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experimentjon
06-30-2013, 09:24 PM
So now that I have one of those cheap humidity/temperature devices in one of my ukulele cases, I have looked into what a good number for humidity would be. It seems that the internet consensus is 45% to 55%.

Then I noticed that over the past few months, every time I looked at the hygrometer in my case, it is usually right around 60% (slightly above the recommended levels). So I looked online to see what the average relative humidity (RH) on Oahu is. It seems to be more moist than recommended, typically...but not way out of whack.
http://www.currentresults.com/Weather/Hawaii/humidity-by-month.php

So I looked for some of the possible negative side effects of humidity.


What happens to my guitar at 60% humidity?

At 60% relative humidity or above symptoms may include tarnished frets and strings, corrosion to nickel, chrome or gold plating on tuning machines, swelling of the top, high action and loose braces and bridges.

Source: http://www.humidifix.com/

On my guitars and ukuleles, I've definitely had corrosion on frets, strings, and other metallic hardware...but thankfully, no major swelling of tops or loosening braces.

So the question now is whether I have anything to worry about. I'm leaning towards no, because I've played some old gold and white label Kamakas that seem to be holding up just fine after 50 years of relative neglect in closets. And I, myself have had ukuleles sitting in cases without any special treatment at home for about five years now with no negative side-effects. But if there is something to worry about, I'd probably go and buy some silica packets.

Any experts care to weigh in?

MGM
06-30-2013, 09:46 PM
So now that I have one of those cheap humidity/temperature devices in one of my ukulele cases, I have looked into what a good number for humidity would be. It seems that the internet consensus is 45% to 55%.

Then I noticed that over the past few months, every time I looked at the hygrometer in my case, it is usually right around 60% (slightly above the recommended levels). So I looked online to see what the average relative humidity (RH) on Oahu is. It seems to be more moist than recommended, typically...but not way out of whack.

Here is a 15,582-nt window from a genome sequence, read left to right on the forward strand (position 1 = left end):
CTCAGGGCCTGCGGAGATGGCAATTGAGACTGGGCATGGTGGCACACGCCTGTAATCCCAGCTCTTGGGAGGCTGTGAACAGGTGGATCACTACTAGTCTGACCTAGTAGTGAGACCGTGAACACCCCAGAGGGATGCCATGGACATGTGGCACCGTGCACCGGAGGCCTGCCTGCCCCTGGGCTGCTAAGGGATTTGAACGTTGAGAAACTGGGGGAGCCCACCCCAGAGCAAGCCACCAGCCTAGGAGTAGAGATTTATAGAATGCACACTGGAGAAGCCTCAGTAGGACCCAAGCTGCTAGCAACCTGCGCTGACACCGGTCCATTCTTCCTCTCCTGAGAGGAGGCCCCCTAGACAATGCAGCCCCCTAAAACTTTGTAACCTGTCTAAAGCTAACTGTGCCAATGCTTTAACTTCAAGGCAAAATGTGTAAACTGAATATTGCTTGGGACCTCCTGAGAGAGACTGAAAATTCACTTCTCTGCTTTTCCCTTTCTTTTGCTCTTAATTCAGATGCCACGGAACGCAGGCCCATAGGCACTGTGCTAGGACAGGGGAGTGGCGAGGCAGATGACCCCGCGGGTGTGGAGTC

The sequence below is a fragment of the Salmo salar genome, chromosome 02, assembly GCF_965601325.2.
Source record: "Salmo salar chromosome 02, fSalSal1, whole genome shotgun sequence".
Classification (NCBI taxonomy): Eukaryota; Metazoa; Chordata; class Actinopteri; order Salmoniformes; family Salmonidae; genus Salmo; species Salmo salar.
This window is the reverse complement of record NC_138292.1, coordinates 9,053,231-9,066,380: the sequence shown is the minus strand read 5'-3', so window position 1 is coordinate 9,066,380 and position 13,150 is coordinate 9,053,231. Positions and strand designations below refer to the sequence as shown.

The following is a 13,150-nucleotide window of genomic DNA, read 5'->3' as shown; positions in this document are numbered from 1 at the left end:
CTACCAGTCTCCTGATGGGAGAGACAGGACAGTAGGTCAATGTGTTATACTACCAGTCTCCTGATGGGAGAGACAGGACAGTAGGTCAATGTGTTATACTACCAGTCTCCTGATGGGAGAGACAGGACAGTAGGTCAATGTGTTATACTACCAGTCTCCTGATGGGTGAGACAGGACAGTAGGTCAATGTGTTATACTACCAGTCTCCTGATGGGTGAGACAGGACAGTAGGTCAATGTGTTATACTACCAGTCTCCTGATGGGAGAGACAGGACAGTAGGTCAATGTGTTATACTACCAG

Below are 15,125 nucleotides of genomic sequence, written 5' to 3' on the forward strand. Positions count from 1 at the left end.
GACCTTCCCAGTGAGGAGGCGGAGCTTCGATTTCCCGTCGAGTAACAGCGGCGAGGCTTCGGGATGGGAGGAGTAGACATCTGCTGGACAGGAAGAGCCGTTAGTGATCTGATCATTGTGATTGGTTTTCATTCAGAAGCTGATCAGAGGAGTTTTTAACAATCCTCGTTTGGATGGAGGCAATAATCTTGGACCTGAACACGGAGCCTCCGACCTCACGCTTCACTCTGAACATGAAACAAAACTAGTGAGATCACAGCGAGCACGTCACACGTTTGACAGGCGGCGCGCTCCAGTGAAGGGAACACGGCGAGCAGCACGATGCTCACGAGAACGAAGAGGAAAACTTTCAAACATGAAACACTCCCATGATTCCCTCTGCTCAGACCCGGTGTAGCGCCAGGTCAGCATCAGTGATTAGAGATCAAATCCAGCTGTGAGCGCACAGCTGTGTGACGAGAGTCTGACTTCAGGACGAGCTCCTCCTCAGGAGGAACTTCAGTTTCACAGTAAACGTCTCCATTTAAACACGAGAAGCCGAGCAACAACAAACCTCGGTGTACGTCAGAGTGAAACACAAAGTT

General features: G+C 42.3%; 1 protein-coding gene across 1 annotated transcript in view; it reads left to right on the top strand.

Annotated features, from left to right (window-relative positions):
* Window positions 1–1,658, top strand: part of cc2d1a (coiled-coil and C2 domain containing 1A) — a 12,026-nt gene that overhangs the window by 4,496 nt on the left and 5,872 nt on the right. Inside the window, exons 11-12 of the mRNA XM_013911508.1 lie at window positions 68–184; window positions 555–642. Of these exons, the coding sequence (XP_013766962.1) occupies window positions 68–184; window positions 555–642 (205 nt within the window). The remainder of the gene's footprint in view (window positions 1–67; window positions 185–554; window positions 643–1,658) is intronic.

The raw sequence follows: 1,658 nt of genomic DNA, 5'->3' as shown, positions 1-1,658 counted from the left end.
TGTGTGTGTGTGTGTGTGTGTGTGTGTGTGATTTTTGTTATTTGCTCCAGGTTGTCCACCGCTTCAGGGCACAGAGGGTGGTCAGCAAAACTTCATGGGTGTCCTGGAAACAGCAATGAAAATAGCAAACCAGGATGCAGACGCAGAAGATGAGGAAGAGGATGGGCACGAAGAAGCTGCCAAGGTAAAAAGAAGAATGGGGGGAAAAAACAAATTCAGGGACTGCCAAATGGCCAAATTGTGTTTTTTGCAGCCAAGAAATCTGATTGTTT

http://www.currentresults.com/Weather/Hawaii/humidity-by-month.php

So I looked for some of the possible negative side effects of humidity.


Source: http://www.humidifix.com/

On my guitars and ukuleles, I've definitely had corrosion on frets, strings, and other metallic hardware...but thankfully, no major swelling of tops or loosening braces.

So the question now is whether I have anything to worry about. I'm leaning towards no, because I've played some old gold and white label Kamakas that seem to be holding up just fine after 50 years of relative neglect in closets. And I, myself have had ukuleles sitting in cases without any special treatment at home for about five years now with no negative side-effects. But if there is something to worry about, I'd probably go and buy some silica packets.

Any experts care to weigh in?

After 50 years don't change a thing......By trying to fool with humidity its been at all these years would most likely cause a crack rather than prevent it

kkimura
07-01-2013, 04:01 AM
Please excuse my ignorance but shouldn't the temperature and humidity range in Hawai'i be ideal for ukuleles?

PedalFreak
07-01-2013, 07:51 AM
After 50 years don't change a thing......By trying to fool with humidity its been at all these years would most likely cause a crack rather than prevent it

Yep. I've got several Pre 1940 instruments. They've adapted to the humidity where I live (and changes in it), and have settled in. I've owned several of these instruments over a decade and they've never moved once, no swelling, cracking, etc.

Tootler
07-01-2013, 08:14 AM
Please excuse my ignorance but shouldn't the temperature and humidity range in Hawai'i be ideal for ukuleles?

My thought too.

Shazzbot
07-01-2013, 08:29 AM
Wood moves in response to changes in humidity.
If it is accustomed to dry, then damp will make it move and vice versa.
The more abrupt the change, the greater the chance of reaction.

hawaii 50
07-01-2013, 08:53 AM
Wood moves in response to changes in humidity.
If it is accustomed to dry, then damp will make it move and vice versa.
The more abrupt the change, the greater the chance of reaction.


I live in Hawaii and I agree with what you are saying..

experimentjon
07-01-2013, 10:18 PM
After 50 years don't change a thing......By trying to fool with humidity its been at all these years would most likely cause a crack rather than prevent it

Sweet. Guess I didn't have anything to worry about at all. :)

If they could only make more corrosion resistant frets now...

Moore Bettah Ukuleles
07-01-2013, 10:57 PM
Sweet. Guess I didn't have anything to worry about at all. :)

If they could only make more corrosion resistant frets now...

That probably speaks to poor quality fret wire more than anything else. I live close to the water and have had ukes hanging on the wall for 25years and the frets still look pretty good. Some of the finishes on the tuners don't seem to do as well. If you're worried about it then keeping the uke in its case is your best defense against metal deterioration